The ICT in the Polytechnic Institute of Setúbal The Beginning of a New Phase
Armando J. Pires, Vitor T. Rodrigues
Pages: 72-76
Abstract | Full Text
ABSTRACT:
The main subject of this paper is to present and discuss a technical solution based on the Information and Communication Technologies (ICT) that is proposed to be implemented in a Higher Education (HE) institution in Portugal.

It is believed, that this project will change profoundly the administrative organization and the teaching-learning paradigm inside the Polytechnic Institute of Setúbal (PIS). This project will cover three different and complementary areas: a Wireless LAN area, an Administrative and Informative area and an eLearning area.

Other relevant aspects and remarks, regarding eLearning issues, will also be taken into consideration, illustrating the most significant activity of the PIS academic staff in what concerns the eLearning field.


Web-Based Flow Control of a Three-Tank System
Lei Wu, David Cartes, Chiang Shih
Pages: 77-82
Abstract | Full Text
ABSTRACT:
In this paper, three different web-based LabVIEW control structures are designed, LabVIEW to LabVIEW control, LabVIEW to web browser control through CGI, and LabVIEW to web browser control through ActiveX + DataSocket. These three different web-based control structures are implemented and compared on an actual three-tank system. The objective is to enable the remote users to run the two pre-designed experiments through Internet in real time. The remote users should also be able to specify the control parameters for the experiments, watching the live video of the water height during the experiment, and getting data after the experiment to study control subjects. All three structures realize the web-based control concept under certain conditions. The live video broadcasting setup is the same for these three structures, and therefore they deliver the similar live video playback performance. Except the live video, these three structures differ very much. In terms of the data acquisition and control performance, the CGI method delivers the best performance with the shortest data acquisition period. In terms of the data communication, both LabVIEW to LabVIEW and ActiveX + DataSocket structures enable live data transfer. While LabVIEW to web browser through CGI structure can only enable the users to download the data file after experiment finishes. In terms of the implementation in real life, CGI has the widest user group. Everyone who has a web browser can have access to the web-based experiments through CGI. LabVIEW to LabVIEW control requires that the remote users have some knowledge about LabVIEW and have LabVIEW version 4.1 or above installed in his/her computer. The application area of LabVIEW to web browser control through ActiveX + DataSocket is very limited because ActiveX is a double-edged technology on Internet. In short, LabVIEW to web browser control through CGI delivers the best performance overall among these three different web-based control structures.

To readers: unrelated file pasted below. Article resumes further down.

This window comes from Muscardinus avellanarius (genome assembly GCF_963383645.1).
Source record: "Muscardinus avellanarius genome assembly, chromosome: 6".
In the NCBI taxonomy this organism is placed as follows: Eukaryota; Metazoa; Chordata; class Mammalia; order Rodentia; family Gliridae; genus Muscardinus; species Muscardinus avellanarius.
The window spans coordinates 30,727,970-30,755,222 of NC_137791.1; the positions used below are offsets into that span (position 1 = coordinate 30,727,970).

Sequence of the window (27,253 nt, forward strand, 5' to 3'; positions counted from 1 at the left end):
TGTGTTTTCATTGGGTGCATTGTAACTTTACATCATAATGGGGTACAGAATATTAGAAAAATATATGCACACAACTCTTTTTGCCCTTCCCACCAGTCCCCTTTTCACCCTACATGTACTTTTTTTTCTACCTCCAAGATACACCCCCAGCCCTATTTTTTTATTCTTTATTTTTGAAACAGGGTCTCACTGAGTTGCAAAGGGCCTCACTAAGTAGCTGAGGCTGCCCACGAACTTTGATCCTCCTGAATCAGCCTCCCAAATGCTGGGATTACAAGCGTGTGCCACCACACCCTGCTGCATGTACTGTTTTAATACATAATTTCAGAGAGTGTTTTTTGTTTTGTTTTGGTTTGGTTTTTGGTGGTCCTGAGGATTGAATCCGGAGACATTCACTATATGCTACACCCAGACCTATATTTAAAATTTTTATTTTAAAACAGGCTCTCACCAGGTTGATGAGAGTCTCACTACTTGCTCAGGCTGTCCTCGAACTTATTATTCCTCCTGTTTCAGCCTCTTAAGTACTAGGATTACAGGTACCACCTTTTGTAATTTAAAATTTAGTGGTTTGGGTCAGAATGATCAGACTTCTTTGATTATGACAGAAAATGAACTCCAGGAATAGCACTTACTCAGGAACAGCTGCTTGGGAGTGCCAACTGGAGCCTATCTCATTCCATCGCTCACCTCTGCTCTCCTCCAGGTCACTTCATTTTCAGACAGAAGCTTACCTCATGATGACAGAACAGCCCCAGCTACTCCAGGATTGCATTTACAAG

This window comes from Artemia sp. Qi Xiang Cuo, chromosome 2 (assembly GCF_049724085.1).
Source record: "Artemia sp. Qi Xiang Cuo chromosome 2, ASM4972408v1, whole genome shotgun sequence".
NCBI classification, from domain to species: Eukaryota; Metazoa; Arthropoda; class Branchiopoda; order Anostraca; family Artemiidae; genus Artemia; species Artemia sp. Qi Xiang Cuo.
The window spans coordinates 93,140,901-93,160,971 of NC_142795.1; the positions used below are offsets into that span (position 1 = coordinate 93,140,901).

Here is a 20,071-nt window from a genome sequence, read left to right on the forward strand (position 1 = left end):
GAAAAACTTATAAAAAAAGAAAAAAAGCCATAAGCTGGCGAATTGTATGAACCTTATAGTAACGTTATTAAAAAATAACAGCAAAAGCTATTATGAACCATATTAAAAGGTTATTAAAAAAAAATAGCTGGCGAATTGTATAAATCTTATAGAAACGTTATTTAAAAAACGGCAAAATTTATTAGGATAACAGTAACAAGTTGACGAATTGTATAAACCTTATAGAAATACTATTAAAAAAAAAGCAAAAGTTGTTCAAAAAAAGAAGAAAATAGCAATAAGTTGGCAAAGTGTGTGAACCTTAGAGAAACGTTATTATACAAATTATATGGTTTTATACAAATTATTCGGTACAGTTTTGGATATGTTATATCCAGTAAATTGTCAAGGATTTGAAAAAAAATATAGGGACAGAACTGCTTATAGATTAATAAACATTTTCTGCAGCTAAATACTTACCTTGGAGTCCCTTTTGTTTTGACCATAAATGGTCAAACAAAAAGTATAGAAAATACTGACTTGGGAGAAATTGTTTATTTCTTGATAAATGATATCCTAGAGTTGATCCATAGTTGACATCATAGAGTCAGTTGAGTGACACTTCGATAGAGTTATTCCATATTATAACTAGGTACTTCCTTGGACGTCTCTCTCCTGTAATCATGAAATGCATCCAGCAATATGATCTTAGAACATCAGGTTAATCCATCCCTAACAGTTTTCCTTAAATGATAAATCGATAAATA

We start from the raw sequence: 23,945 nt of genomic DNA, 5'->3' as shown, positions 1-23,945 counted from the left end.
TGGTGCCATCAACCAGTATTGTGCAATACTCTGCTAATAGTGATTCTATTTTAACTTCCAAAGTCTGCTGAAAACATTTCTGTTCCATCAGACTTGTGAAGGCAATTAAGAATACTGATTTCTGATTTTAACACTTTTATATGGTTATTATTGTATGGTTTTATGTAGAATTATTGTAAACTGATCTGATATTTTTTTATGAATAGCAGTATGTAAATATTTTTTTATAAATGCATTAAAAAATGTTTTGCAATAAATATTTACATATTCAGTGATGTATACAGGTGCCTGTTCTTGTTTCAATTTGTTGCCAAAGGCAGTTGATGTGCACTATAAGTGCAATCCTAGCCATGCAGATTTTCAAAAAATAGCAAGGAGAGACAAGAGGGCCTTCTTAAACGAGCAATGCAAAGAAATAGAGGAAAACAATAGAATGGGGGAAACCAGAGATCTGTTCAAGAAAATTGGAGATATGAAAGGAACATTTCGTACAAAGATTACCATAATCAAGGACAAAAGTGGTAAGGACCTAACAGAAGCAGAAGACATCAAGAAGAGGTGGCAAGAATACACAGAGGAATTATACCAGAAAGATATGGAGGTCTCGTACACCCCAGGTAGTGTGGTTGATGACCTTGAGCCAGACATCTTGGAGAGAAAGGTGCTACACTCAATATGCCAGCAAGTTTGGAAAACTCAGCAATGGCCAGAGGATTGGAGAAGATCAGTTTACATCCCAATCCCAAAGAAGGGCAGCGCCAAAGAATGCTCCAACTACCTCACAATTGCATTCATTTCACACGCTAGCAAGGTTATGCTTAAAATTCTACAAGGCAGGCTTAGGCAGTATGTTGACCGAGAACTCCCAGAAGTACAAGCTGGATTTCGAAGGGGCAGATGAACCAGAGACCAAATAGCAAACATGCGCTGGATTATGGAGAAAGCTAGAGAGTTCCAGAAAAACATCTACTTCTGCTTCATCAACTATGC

A Way to Learn How to Design Educational Software
Dalia M. Gil, Miguel A. Garay
Pages: 83-88
Abstract | Full Text
ABSTRACT:
The improvement in the quality of instructional process stimulates the development of active teaching methods based on “learning by doing” principles. This paper shows an experience developed on educational informatics course to engineering instructors students who learn to create a type of hypermedia intelligent tutoring system with a system approach. This experience has been developed for more of six years at Havana Polytechnic Institute. Keywords: Educational Technology, Educational Software, and Teacher Education. Graduate students have learned how to design and create educational software applied to different subjects such as linear programming, mathematics, physics, chemistry, biology, and so forth. Some of these results are showed in the present paper.


Design and Implementation of Kana-Input Navigation System for Kids based on the Cyber Assistant
Hiroshi Matsuda, Yoshiaki Shindo
Pages: 89-93
Abstract | Full Text
ABSTRACT:
In Japan, it has increased the opportunity for young children to experience the personal computer in elementary schools. However, in order to use computer, many domestic barriers have confronted young children (Kids) because they cannot read difficult Kanji characters and had not learnt Roman alphabet yet. As a result, they cannot input text strings by JIS Kana keyboard. In this research, we developed Kana-Input NaVigation System for kids (KINVS) based on the Cyber Assistant System (CAS). CAS is a Human-Style Software Robot based on the 3D-CG real-time animation and voice synthesis technology. KINVS enables to input Hiragana/Katakana characters by mouse operation only (without keyboard operation) and CAS supports them by using speaking, facial expression, body action and sound effects. KINVS displays the 3D-Stage like a classroom. In this room, Blackboard, Interactive parts to input Kana-characters, and CAS are placed. As some results of preliminary experiments, it is definitely unfit for Kids to double-click objects quickly or to move the Scrollbar by mouse dragging. So, mouse input method of KINVS are designed to use only single click and wheeler rotation. To input characters, Kids clicks or rotates the Interactive Parts. KINVS reports all information by voice speaking and Kana subtitles instead of Kanji text. Furthermore, to verify the functional feature of KINVS, we measured how long Kids had taken to input long text by using KINVS.